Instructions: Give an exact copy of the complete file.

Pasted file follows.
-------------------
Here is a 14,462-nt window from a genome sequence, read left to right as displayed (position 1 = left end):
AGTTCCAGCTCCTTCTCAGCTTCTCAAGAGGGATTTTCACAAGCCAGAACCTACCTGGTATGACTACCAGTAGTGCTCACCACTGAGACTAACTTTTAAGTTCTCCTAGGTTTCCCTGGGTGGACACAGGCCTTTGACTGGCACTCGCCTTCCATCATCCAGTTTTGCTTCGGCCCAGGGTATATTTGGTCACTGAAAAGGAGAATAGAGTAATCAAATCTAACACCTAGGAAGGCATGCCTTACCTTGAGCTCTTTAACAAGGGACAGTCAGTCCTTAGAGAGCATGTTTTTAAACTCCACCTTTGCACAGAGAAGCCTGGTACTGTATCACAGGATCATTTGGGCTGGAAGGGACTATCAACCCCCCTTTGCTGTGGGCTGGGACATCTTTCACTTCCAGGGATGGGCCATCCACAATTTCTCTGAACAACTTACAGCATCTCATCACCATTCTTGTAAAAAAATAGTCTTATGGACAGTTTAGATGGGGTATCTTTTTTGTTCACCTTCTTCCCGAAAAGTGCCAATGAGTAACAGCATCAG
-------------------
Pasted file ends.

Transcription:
Here is a 14,462-nt window from a genome sequence, read left to right as displayed (position 1 = left end):
AGTTCCAGCTCCTTCTCAGCTTCTCAAGAGGGATTTTCACAAGCCAGAACCTACCTGGTATGACTACCAGTAGTGCTCACCACTGAGACTAACTTTTAAGTTCTCCTAGGTTTCCCTGGGTGGACACAGGCCTTTGACTGGCACTCGCCTTCCATCATCCAGTTTTGCTTCGGCCCAGGGTATATTTGGTCACTGAAAAGGAGAATAGAGTAATCAAATCTAACACCTAGGAAGGCATGCCTTACCTTGAGCTCTTTAACAAGGGACAGTCAGTCCTTAGAGAGCATGTTTTTAAACTCCACCTTTGCACAGAGAAGCCTGGTACTGTATCACAGGATCATTTGGGCTGGAAGGGACTATCAACCCCCCTTTGCTGTGGGCTGGGACATCTTTCACTTCCAGGGATGGGCCATCCACAATTTCTCTGAACAACTTACAGCATCTCATCACCATTCTTGTAAAAAAATAGTCTTATGGACAGTTTAGATGGGGTATCTTTTTTGTTCACCTTCTTCCCGAAAAGTGCCAATGAGTAACAGCATCAG